Sugar and Inflammation (and graphs galore)

Those who read this blog might know that I think fructose, or refined sugar, is ok in moderation. I find that many of sugar’s negative effects hinge on its dose and how it is used and I would never categorize it as a “toxin” as a number of folks seem to. In a blog post entitled Sugar and Diabetes I rallied against the claim that sugar causes the aforementioned disease, pointing out that fructose doesn’t promote insulin resistance except when consumed in doses at or above 100 grams a day or as part of a hyper caloric diet. Thus, if sugar isn’t making you fat and it isn’t displacing important nutrients you can consume quite a bit of it before it incurs any deleterious effects on blood sugar control. However, this is only one aspect of health.

There are no long term controlled studies examining how fructose effects heart disease, for example, although some extrapolations have been attempted via fructose’s effects on biomarkers in short term experiments. One such biomarker is C-reactive protein (CRP), an indicator of inflammation in the body. CRP is, among other things, considered a good predictor of cardiovascular disease.

In 2011 a study was published providing compelling evidence that fructose may dose dependently increase CRP and, therefore, inflammation. This study (1) reported that after 3 weeks 29 young, healthy men had higher CRP the more fructose they were consuming. 6 different fructose intakes were tested, I have plotted a graph of the results below:

Screen Shot 2015-02-09 at 5.08.33 PM

As you can see, as fructose intake rose CRP rose as well. Note the R^2 value of 0.5175. The closer an R^2 value is to 1.0 the more linear the association is.

While this seems to make a good case for fructose increasing inflammation, there were some differences between the 6 groups. For one thing, calorie intake varied between groups. Here’s a graph of calorie intake and CRP levels in each of the 6 groups:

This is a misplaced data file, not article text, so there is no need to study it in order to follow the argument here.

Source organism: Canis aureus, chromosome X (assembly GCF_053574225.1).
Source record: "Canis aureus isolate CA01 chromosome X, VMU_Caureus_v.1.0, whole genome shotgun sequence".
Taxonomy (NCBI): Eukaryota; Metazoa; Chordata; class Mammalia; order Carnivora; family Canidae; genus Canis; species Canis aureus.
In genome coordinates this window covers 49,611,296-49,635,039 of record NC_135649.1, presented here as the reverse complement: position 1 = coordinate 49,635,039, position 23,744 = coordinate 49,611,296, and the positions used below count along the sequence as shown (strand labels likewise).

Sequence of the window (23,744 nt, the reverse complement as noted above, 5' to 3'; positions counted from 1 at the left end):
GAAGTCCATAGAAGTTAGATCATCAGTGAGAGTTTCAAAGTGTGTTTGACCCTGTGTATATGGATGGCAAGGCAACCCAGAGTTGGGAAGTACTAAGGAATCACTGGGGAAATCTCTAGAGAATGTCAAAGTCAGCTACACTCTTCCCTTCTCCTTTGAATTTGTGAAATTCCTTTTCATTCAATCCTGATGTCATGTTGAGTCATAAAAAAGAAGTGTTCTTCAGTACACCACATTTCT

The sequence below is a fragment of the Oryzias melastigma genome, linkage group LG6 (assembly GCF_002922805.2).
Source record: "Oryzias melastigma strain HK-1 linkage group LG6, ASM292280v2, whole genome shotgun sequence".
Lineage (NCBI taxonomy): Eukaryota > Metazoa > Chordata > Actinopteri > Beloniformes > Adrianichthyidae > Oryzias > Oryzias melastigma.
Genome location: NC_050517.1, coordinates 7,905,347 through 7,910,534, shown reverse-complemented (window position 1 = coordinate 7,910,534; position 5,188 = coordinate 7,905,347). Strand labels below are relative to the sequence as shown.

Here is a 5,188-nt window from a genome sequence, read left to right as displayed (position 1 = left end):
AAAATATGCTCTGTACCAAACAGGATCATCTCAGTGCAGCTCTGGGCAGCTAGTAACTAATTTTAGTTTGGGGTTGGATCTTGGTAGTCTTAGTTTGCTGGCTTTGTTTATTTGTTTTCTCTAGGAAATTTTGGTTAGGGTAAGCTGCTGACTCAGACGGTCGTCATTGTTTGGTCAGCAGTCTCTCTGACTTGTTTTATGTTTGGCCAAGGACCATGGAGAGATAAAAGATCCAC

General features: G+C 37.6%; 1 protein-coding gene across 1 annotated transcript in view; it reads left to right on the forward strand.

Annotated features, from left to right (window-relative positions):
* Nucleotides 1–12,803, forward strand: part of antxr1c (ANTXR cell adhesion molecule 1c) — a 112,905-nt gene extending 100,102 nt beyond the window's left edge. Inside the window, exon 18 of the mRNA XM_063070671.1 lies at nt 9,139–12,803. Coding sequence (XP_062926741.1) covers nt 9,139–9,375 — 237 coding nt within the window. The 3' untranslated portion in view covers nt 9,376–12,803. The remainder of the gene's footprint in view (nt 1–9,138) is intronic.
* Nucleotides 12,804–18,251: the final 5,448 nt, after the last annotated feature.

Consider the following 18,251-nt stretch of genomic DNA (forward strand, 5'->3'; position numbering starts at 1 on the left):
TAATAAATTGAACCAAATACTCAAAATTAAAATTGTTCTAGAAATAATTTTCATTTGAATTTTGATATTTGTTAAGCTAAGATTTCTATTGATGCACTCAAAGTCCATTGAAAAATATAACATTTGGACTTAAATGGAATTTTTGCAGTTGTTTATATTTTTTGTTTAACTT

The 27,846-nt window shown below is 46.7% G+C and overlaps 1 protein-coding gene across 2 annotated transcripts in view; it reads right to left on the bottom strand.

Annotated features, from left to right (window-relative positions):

Screen Shot 2015-02-09 at 8.04.17 PM

Calorie intake also appeared associated with CRP levels, with an R^2 value slightly higher than fructose’s. This could have been from fructose, which could mean fructose increased calorie intake and increased inflammation that way. between groups dietary fat intake varied. Here’s a graph of fat intake and CRP levels:

Screen Shot 2015-02-09 at 7.45.34 PM

Look at the R^2 value, dietary fat intake showed a closer fit to CRP levels than either dietary fructose or calorie intake. As fat intake went up CRP seemed to go down. Protein intake also varied between groups. Let’s see how protein intake tracked with CRP levels (excuse the lack of decimal on the numbers on X-axis):

Screen Shot 2015-02-09 at 8.02.49 PM

Protein intake also tracked downwards as CRP went up, yielding the largest R^2 value yet.

Does this mean fructose doesn’t increase CRP? No, of course not, it simply weakens the results of this study in my opinion given the dietary differences we did (and thus, likely did not) know about in this experiment.

1. Aeberli I, Gerber PA, Hochuli M, Kohler S, Haile SR, Gouni-Berthold I, Berthold HK, Spinas GA, Berneis K. Low to moderate sugar-sweetened beverage consumption impairs glucose and lipid metabolism and promotes inflammation in healthy young men: a randomized controlled trial. Am J Clin Nutr. 2011 Aug;94(2):479-85


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